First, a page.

New identity for Bulger killer jailed over child sex images
JON VENABLES will be given a new identity at a cost of £250,000 (€298,499) when he is released from a two-year jail term for child pornography offences.
Venables, one of the killers of toddler James Bulger in a case that shocked the world, could be out of prison in a year despite admitting downloading and distributing violent pornographic images of children as young as two -- the same age as James when he was murdered in 1993.
Venables' current alias is now so widely known that the Ministry of Justice accepts that it is "inevitable" he will have to be given a second new identity at public expense.
The cost of providing him with a new birth certificate, national insurance number and other identity documents is put at £250,000, with close supervision from probation officers on his release costing another pounds £1m (€1.19m) per year. James's father, Ralph, said releasing Venables had been "a liberal experiment that was never really going to work". "We have been sitting on a time bomb for some time," he said. "One time bomb has gone off."
Venables will be eligible for release on licence in a year, after being jailed for what a judge described as "very serious" child pornography offences.
James's mother, Denise Fergus, who attended yesterday's hearing at the Old Bailey in London with her husband Stuart, reacted angrily to the sentence, saying it was "simply not enough" and that "once again justice has not been done".
The court was told that Venables (27) had lived in Cheshire for the past nine years, just a short train ride away from Merseyside, where he and his accomplice, Robert Thompson, murdered James, and where Mrs Fergus still lives.
The court also heard that Venables had remained at large despite previously being arrested for fighting and soon after receiving a caution for possessing cocaine. His probation officers were aware that he was addicted to cocaine and Mephedrone, the "party" drug, and was drinking heavily, but decided not to recall him to prison.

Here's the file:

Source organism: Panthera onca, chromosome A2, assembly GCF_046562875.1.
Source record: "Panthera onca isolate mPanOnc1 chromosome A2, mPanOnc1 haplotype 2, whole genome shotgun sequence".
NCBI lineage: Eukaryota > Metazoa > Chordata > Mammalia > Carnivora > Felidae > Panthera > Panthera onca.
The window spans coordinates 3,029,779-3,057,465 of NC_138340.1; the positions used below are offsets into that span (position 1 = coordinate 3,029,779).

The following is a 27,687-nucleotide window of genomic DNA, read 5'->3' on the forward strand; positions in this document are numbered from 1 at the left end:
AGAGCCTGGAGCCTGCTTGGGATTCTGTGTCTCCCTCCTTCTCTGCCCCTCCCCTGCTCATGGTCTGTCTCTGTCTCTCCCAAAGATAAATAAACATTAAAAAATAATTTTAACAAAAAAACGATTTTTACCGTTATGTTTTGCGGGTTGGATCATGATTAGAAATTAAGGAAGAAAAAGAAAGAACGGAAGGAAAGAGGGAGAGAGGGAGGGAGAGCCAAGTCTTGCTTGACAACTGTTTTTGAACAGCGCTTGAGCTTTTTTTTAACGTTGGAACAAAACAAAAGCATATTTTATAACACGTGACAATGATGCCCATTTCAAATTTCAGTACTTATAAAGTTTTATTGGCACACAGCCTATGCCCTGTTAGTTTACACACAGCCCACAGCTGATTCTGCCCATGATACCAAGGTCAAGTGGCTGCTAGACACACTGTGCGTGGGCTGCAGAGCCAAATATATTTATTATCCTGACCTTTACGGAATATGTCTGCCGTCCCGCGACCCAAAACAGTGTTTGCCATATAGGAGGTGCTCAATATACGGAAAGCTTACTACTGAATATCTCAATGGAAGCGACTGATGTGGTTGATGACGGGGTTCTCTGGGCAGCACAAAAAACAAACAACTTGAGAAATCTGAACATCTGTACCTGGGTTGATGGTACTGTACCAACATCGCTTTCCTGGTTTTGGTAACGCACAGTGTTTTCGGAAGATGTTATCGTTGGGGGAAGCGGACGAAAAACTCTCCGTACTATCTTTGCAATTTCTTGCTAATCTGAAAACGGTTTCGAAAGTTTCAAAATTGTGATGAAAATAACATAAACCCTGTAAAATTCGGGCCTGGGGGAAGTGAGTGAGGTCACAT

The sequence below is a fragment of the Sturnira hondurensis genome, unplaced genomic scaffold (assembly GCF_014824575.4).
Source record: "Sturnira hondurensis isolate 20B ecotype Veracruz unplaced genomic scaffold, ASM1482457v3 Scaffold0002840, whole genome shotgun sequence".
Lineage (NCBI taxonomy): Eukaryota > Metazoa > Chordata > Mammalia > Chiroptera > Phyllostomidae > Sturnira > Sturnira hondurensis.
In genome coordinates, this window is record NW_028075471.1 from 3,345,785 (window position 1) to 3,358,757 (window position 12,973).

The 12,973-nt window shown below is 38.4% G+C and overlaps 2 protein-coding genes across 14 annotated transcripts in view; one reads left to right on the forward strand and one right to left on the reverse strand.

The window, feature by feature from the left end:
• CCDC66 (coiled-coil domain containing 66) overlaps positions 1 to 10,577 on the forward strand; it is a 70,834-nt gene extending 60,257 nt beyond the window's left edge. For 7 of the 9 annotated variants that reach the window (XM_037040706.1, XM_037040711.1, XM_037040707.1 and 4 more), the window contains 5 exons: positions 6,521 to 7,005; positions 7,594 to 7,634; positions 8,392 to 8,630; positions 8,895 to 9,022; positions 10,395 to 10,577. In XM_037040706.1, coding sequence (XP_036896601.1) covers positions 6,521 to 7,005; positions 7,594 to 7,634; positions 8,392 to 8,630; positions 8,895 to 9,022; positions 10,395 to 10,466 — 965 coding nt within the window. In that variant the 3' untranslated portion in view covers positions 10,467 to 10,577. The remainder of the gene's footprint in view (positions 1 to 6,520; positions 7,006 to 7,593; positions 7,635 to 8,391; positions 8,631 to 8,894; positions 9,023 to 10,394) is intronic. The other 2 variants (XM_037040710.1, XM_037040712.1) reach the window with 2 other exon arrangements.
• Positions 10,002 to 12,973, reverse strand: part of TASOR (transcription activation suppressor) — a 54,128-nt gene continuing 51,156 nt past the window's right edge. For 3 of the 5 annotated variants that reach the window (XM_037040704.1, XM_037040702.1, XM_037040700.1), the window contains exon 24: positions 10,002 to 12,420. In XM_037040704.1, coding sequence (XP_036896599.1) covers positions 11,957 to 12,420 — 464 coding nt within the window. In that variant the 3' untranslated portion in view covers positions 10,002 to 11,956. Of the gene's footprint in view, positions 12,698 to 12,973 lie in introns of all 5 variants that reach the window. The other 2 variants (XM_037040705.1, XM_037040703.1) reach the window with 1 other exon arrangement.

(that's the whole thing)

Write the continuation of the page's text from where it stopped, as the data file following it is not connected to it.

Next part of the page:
It meant he was able to swap dozens of images of child rape with other paedophiles, which he told police he regarded as "breaking the last taboo".
Venables also posed online as the mother of an eight-year-old girl offering to sell her daughter for sex, which persuaded other men to send him child pornography. The Ministry of Justice announced on Thursday that it had asked Sir David Omand, a former permanent secretary at the Home Office, to carry out a full review of Venables's supervision following his release on life licence nine years ago.
Venables did not attend the hearing, appearing instead by video link from prison. The judge, Mr Justice Bean, was the only person in court who could see Venables on a screen after he ruled that allowing others to see him would breach an anonymity order imposed in 2001.
Venables spoke only four times during the 90-minute hearing -- answering "yes" when asked to confirm his name, and saying the word "guilty" when asked to plead to each of three charges. He admitted making 57 indecent images of children between February 24, 2009 and February 23, 2010; distributing three indecent photographs of children in February this year; and distributing 42 indecent images of children on February 23, 2008.
The court heard that he had also managed to delete numerous other images and films, which had titles suggesting they involved child pornography.
Louis Mably, prosecuting, read out graphic descriptions of the photographs and videos, many of which were classed as category four images -- the second-worst on a scale of one to five. They included videos up to 12 minutes long of an eight-year-old girl being raped, and images of children as young as two being raped by an adult.
Mr Justice Bean told Venables: "Some of the images are of a very serious kind. Even downloading such images is itself a form of child abuse."
Venables, who faced a maximum sentence of five years, was recalled to prison in February when the images were found on his computer by police. He had given officers the computer for safekeeping after fleeing his home, fearing his identity had become known, but he had aroused suspicions by trying to destroy the computer's hard drive. (© Daily Telegraph, London)